Benefits of Herbal Medicine
Herbs and their uses for natural remedies have been around for centuries. With the advent of modern medicine, herbs and natural supplements have been given a bad name, but I don’t think they’re all bad. I think there are many advantages of herbal medicine.
Herbal Medicine Uses
Herbs have been used for medicinal purposes for many thousands of years. A lot of cultures have used them in therapies and medicines. There are countless herbs to choose from and countless uses for those herbs. Many of them have found their way into conventional medicine, while others serve their purpose in natural remedies, supplements, teas, and vitamins.
Hey beautiful! Just gonna pop in real quick and let you know that this post may contain affiliate links which means I may earn a small commission from products I recommend at no cost to you. Full affiliate disclosure here.
The benefits are vast, but it’s important to have an understanding that not all herbs are equal and some can negatively impact your health.
Perhaps the most famous herbal medicine systems are Traditional Chinese Medicine and the Indian practice of Ayurveda.
Herbal medicine was designed to tackle not just the symptoms of a disease, but the underlying issues as well. So, a herbalist looks beyond the symptoms and considers the big picture. Now, that means considering physical stressors as well as lifestyle stressors. Once an herbalist understands the cause of an issue, they can prescribe the correct herbal treatment. Additionally, herbs can be used to help you to improve your overall immune system.
Also Read: Aromatherapy for Beginners
When Pharmaceutical companies make new medicines, they often draw active ingredients from herbs to use in their products. However, it’s important that the whole plant is used.
For example, one of aspirin’s active ingredients is salicylic acid. Salicylic acid is extracted from mead wart. We also know that aspirin can cause problems for people with sensitive stomachs. So, another ingredient in mead wart works to protect your stomach from the salicylic acid. Thus, the whole plant has a greater value than just its parts. That is why in herbalism, the leaf, flower, fruit, bark, and root of a plant all have value and are used.
There are several different ways to prepare herbs for use. These include tinctures and infusions to creams, oils, ointments, and decoctions. Typically, herbs will come in a variety of options so that you can choose the right preparation for your issue.
If you aren’t sure which one is most suitable for you, consult a professional. Many health food stores will be able to point you in the right direction. Be sure to also read the instructions on packages. Make sure you find the right preparation and herb for your particular issue or illness.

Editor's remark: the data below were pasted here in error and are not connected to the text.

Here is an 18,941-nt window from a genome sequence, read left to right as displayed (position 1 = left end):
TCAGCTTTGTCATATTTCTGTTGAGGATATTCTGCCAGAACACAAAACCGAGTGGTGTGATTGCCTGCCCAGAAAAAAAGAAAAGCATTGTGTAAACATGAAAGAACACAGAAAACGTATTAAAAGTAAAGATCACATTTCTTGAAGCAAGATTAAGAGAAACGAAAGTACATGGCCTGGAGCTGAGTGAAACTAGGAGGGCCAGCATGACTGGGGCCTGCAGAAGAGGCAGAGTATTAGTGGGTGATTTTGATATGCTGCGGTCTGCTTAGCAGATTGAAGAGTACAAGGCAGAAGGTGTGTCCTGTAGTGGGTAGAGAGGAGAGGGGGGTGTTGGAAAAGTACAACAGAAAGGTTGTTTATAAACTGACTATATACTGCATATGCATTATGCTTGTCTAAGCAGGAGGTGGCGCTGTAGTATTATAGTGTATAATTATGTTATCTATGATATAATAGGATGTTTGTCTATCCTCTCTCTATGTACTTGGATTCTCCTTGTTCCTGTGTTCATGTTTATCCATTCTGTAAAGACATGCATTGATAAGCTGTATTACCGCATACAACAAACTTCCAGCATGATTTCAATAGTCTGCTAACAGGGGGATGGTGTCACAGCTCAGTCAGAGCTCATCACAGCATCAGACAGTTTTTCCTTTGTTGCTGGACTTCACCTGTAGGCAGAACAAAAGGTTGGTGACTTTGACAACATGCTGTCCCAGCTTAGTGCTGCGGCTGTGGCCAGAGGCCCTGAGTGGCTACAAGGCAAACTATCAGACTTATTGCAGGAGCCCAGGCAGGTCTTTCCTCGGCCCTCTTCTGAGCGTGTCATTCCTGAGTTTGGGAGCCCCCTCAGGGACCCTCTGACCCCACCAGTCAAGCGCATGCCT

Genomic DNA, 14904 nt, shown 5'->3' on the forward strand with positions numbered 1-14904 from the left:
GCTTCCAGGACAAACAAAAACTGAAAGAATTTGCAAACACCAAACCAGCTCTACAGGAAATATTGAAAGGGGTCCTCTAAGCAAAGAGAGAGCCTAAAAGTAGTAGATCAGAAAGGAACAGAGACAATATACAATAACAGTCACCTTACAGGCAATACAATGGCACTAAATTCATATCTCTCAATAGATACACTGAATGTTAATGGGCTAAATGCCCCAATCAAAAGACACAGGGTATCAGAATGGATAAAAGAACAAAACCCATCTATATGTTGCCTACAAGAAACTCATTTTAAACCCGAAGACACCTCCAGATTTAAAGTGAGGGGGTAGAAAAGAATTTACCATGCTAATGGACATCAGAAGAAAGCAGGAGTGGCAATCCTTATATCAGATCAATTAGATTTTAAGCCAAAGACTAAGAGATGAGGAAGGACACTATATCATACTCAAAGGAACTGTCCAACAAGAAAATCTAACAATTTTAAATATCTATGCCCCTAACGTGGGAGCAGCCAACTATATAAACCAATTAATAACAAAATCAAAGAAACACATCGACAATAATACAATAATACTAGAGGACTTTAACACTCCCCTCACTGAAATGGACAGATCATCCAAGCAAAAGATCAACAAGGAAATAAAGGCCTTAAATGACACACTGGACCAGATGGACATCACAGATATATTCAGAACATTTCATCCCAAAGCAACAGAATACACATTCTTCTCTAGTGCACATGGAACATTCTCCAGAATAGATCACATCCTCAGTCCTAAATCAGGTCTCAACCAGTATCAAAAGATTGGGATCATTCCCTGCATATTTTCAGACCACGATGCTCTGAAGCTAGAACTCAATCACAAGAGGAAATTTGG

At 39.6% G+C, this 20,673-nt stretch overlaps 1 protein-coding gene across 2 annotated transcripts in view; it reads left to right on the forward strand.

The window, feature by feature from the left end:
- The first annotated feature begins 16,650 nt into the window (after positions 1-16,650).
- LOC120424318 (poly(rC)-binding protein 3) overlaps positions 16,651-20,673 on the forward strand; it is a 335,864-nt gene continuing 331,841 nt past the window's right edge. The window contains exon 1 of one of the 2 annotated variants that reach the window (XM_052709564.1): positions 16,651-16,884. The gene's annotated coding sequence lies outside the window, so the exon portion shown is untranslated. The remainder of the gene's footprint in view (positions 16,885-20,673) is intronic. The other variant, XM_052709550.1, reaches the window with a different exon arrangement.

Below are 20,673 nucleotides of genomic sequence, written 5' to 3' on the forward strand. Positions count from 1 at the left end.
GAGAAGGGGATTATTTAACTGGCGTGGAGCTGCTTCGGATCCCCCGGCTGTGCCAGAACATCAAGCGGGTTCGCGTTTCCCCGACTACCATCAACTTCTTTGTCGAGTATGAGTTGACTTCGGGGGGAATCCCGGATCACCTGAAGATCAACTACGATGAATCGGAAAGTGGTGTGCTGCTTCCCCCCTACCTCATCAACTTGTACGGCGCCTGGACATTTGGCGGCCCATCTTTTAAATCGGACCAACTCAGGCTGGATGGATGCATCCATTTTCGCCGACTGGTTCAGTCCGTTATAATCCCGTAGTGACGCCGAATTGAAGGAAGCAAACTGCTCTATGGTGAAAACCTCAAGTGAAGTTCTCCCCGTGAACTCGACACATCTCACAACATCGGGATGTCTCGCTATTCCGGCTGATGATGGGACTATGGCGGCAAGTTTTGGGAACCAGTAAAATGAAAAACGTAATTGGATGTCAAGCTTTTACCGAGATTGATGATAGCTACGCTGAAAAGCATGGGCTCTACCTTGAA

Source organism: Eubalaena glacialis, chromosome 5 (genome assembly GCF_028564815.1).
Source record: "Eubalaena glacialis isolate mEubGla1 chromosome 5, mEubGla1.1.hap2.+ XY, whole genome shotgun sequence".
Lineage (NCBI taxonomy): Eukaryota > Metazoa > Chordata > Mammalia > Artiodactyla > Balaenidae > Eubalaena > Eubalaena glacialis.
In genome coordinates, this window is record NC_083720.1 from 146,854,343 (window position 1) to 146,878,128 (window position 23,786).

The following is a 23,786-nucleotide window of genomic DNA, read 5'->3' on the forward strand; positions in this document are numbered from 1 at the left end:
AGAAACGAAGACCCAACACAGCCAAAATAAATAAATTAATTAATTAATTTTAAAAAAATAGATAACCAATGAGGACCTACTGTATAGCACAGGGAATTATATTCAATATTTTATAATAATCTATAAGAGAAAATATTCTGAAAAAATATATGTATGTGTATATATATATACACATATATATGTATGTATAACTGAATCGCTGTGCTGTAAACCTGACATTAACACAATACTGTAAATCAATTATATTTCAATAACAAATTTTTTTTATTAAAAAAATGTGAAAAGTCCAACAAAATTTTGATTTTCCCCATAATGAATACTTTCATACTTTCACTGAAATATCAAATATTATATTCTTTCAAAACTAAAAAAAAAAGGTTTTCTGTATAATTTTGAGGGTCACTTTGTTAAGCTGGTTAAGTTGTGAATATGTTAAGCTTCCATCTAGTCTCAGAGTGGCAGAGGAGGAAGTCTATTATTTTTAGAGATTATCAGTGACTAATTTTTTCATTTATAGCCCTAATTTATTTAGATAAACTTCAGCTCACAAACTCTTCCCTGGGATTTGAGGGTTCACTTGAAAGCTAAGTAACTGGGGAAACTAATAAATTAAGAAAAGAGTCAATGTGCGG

The Common Herbs
There are literally thousands of uses for herbal medicines, simply because there are so many different types of herbs. They can be used to relieve the symptoms of PMS, migraines, depression, and even arthritis. They can be used to treat scrapes, burns, and so much more.
Herbs are also readily available. You can grow your own at home and use them. You can find them at health food stores as well. However, not every herb is safe for consumption. It’s important that you really know what you’re doing. Let’s take a look at some of the most common herbs and their uses.
• Echinacea – this immune system booster can shorten your cold, and even help treat kidney infections. It can be taken to help acne, boils, and frequent infections. Use it as a gargle for a sore throat.
• Ginger – crystalized ginger it’s well known for its ability to relieve nausea as well as ginger tea. It can also improve circulation and remove some of your cold symptoms. It’s helpful for menstrual cramps, arthritis, calms digestion, and mental fatigue.
• Gingko Biloba – gingko can reduce dementia symptoms, improve circulation, memory, and it can even help with an irregular heartbeat. Also used for varicose veins, cramps for exercise and for vertigo as well as asthma.
• St John’s Wort – it’s most commonly used for exhaustion, irritability, anxiety, and mild depression. Can ease pain associated with sciatica and wounds. It’s also helpful with cold sores and shingles. However, it can also be used as a topical application for inflammation or burns as well as used in massage for neuralgia.
• Chamomile – it’s not just for tea, chamomile can relieve stress, indigestion, insomnia, and anxiety. Additionally, it can be used to help with bronchitis and asthma. It’s useful for digestion issues such as heartburn. Can also relieve menstrual cramps, arthritis and toothache pain.
Also Read: Simple Ways to Calm Anxiety
• Peppermint – it’s not just a candy cane! It helps with indigestion, nausea, as well as a good expectorant for bronchitis. Use it as a pain reliever for toothaches, headaches and menstrual cramps. Additionally, very helpful for muscle and mental fatigue.
Herbal remedies have grown in popularity recently and will continue to do so. If you want to use these remedies, please do some research and make sure you speak to your health practitioner if you are taking any medications.
Also, make sure you are using a company that supplies high-quality herbal ingredients in a GMP facility as these supplements are not regulated by the FDA. And speaking of the FDA, please remember this article is for informational purposes only. It is not intended to diagnose, treat, cure or prevent any disease.
If you enjoyed this, please come join my facebook page and follow me on Pinterest. You might also like to read about the 5 Key Benefits of Natural Medicine